It is important to remember that enamel begins demineralization (or dissolving) at a pH of 5.5 or lower, so anything that will be exposed to your teeth for a long period of time should be above pH 5.5 in order to prevent cavity formation.

pH of Popular Bottled Waters

Evian 8.10
Music Mountain 7.88
Fiji 7.50
Nestle “Pure Life” 6.2-7.60
Saliva 7.40
Dentin dissolves below 6.50
Spring by Dannon 6.40
Dasani 6.03
Sam’s Choice 5.90
AquaFina 5.67
Enamel dissolves below 5.50
Deja Blue 5.49
Ozarka 5.49
Dasani Lemon 3.48
Fruit ² O 3.10

What can you do about it?

Here are a few tips to improve the pH in your mouth and decrease your risk for cavities:

  1. Only enjoy acidic drinks (anything below pH of 5.5) with meals or snacks.  Do not sip on them between meals or overnight.
  2. Only drink neutral drinks (pH 7.0 or above) in between meals.
  3. Avoid adding lemon juice to your drinks. Lemon juice is extremely acidic and drastically lowers the pH of your drink.
  4. After an acidic drink, chew xylitol-containing gum. Our favorite brand is Ice Cubes gum.  It comes in a wide variety of flavors, is available in most grocery and convenience stores, and contains almost 2g of xylitol per piece.  Not only does xylitol kill cavity-causing bacteria, the chewing motion stimulates saliva production, which brings the pH in your mouth back to neutral.
  5. Know your drinks.  In our experience, most of our patients have no idea that their favorite drink is very acidic and damaging to enamel.  You can test your beverages yourself with a pH testing kit or search the internet for common drinks.  Most food and drinks have an MSDS sheet (Material Safety Data Sheet) that includes their pH levels.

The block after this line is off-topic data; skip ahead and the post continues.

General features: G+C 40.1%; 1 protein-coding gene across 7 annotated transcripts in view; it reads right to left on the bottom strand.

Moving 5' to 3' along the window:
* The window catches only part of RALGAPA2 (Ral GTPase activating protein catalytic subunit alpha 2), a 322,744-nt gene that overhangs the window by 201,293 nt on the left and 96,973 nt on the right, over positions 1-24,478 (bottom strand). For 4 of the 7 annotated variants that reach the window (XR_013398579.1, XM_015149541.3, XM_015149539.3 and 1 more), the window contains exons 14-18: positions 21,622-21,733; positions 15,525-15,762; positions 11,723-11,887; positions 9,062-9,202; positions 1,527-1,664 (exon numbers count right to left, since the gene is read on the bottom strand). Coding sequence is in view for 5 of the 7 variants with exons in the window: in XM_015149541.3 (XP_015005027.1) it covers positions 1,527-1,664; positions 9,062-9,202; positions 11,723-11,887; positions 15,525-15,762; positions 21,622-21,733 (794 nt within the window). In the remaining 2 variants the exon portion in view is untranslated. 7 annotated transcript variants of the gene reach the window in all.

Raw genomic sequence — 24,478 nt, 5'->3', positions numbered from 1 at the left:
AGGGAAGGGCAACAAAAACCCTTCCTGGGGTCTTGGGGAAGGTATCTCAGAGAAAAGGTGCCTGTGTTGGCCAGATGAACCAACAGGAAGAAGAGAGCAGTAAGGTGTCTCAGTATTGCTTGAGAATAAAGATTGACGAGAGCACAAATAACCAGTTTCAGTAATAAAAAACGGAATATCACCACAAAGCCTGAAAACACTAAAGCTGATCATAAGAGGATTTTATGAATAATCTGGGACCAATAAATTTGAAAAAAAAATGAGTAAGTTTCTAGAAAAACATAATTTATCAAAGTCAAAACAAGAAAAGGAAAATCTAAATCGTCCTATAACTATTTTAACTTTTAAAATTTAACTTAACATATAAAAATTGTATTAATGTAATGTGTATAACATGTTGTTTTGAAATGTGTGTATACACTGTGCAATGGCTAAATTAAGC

Do you have more questions about how pH can be affecting your mouth?

Call our office today at 405-943-0123 to set up a consultation with Dr. McConnell and Dr. Nguyen.  They will discuss your specific dietary habits and how they could be affecting your teeth.

What is Gingivitis?

A lot of people hear this word from their dentist and are not really sure what it means.  Have you been told that you have gingivitis by your dentist or dental hygienist?  Do you sometimes see blood when you spit your toothpaste out in the sink?  This blog will describe what gingivitis is, what it is not, what causes it, and what you can do about it.

What Gingivitis Is

The word gingivitis is easy to break down into its two components: gingiva and the suffix “–itis”.  Gingiva is the scientific term for gum tissue.  The suffix “–itis” always indicates inflammation.  Appendicitis is inflammation of the appendix.  Dermatitis is inflammation of the skin.  Inflammation will always exhibit at least one of four characteristics: redness, swelling, heat, and pain.

In gingivitis, the most common characteristics of inflammation are redness and swelling.  Any bleeding of the gums without injury indicates the presence of gingivitis (and, no, brushing, flossing and professional teeth cleanings do not count as injuries).  Gingivitis can be localized or generalized.  Localized gingivitis is isolated to a small area of the mouth, perhaps 1-2 teeth.  Generalized gingivitis is inflammation of the gum tissue around all of the teeth.

What Gingivitis Is Not

While gingivitis is typically present at the same time as many of these other conditions, it is technically not the same thing.